All Policies Include Coronavirus Cover

Drug 'boosts lung cancer survival hopes'

04 June 2015 09:32

Scientists have hailed the potential of the new drug

Scientists have hailed the potential of the new drug

A new drug could help patients with a devastating form of lung cancer to live longer, it has been suggested.

Nivolumab, an immuno-therapy drug that unshackles the immune system so it can attack cancerous cells, has been shown to double the life expectancy of genetically targeted patients with advanced non-squamous non-small cell lung cancer.

One expert has described the results of the major international trial as a "paradigm shift" in the battle against lung cancer.

Lung cancer is one of the UK's most serious forms of the disease.

Advanced non-squamous non-small cell lung cancer accounts for around 85% of all cases of the lung disease, which is diagnosed in 43,463 new patients and is responsible for 35,371 deaths each year in the UK.

Overseas travel

Like other cancers, treatment depends on how far it has spread and how good your general health is.

But whether you are a cancer survivor or are undergoing treatment, cancer travel insurance means you can still enjoy jetting off to sunnier climes around the world with family and friends.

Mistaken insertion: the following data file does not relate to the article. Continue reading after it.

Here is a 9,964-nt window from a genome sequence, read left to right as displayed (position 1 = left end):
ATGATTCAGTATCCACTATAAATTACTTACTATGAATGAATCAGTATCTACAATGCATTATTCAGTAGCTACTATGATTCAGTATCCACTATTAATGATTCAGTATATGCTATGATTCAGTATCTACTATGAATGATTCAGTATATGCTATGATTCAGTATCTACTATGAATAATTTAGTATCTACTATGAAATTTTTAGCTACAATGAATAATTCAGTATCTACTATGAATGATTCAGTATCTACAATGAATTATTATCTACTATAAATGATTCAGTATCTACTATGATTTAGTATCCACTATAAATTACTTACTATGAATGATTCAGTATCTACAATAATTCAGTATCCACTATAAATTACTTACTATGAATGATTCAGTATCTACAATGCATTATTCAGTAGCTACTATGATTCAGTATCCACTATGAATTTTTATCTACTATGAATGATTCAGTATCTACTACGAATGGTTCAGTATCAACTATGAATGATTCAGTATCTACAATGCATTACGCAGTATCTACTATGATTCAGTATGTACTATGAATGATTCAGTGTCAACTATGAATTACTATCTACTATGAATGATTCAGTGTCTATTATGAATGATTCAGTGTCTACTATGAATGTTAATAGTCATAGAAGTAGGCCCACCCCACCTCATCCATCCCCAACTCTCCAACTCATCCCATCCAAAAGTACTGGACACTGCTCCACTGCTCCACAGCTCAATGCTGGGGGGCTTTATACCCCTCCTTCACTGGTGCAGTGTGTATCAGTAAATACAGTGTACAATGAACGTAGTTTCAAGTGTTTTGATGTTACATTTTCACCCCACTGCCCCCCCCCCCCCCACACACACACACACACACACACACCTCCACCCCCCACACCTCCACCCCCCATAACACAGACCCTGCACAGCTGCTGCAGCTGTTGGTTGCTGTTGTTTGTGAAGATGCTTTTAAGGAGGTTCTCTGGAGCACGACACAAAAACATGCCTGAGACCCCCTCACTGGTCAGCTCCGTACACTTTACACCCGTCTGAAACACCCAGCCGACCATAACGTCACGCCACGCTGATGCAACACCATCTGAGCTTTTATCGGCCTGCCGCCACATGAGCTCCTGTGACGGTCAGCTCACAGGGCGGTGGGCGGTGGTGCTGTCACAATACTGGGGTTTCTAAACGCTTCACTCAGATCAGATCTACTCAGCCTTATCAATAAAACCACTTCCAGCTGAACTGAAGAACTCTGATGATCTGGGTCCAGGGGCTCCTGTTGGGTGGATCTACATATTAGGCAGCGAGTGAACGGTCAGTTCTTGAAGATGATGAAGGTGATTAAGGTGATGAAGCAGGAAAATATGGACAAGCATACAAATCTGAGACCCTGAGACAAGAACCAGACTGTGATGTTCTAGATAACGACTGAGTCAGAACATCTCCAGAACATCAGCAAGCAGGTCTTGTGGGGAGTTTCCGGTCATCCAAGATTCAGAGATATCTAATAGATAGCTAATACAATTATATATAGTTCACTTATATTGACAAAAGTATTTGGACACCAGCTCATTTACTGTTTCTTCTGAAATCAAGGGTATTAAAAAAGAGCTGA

Policies can include cover for replacing lost medication and access to 24/7 emergency assistance.

Longer life expectancy

The new research, led by Dr Luis Paz-Ares, from the Hospital Universitario Virgen Del Rocio in Spain, compared the effectiveness of nivolumab and the standard chemotherapy drug docetaxel in 582 patients with advanced non-squamous non-small cell lung cancer.

Nivolumab reduced the risk of dying by 27% compared with docetaxel and increased typical survival time from 9.4 to 12.2 months.

In patients whose cancers produced higher levels of a tumour protein called PD-L1, survival time more than doubled from eight to 19.4 months.

Dr David Chao, consultant medical oncologist at the Royal Free Hospital in London, described the findings as a paradigm shift in the treatment of lung cancer.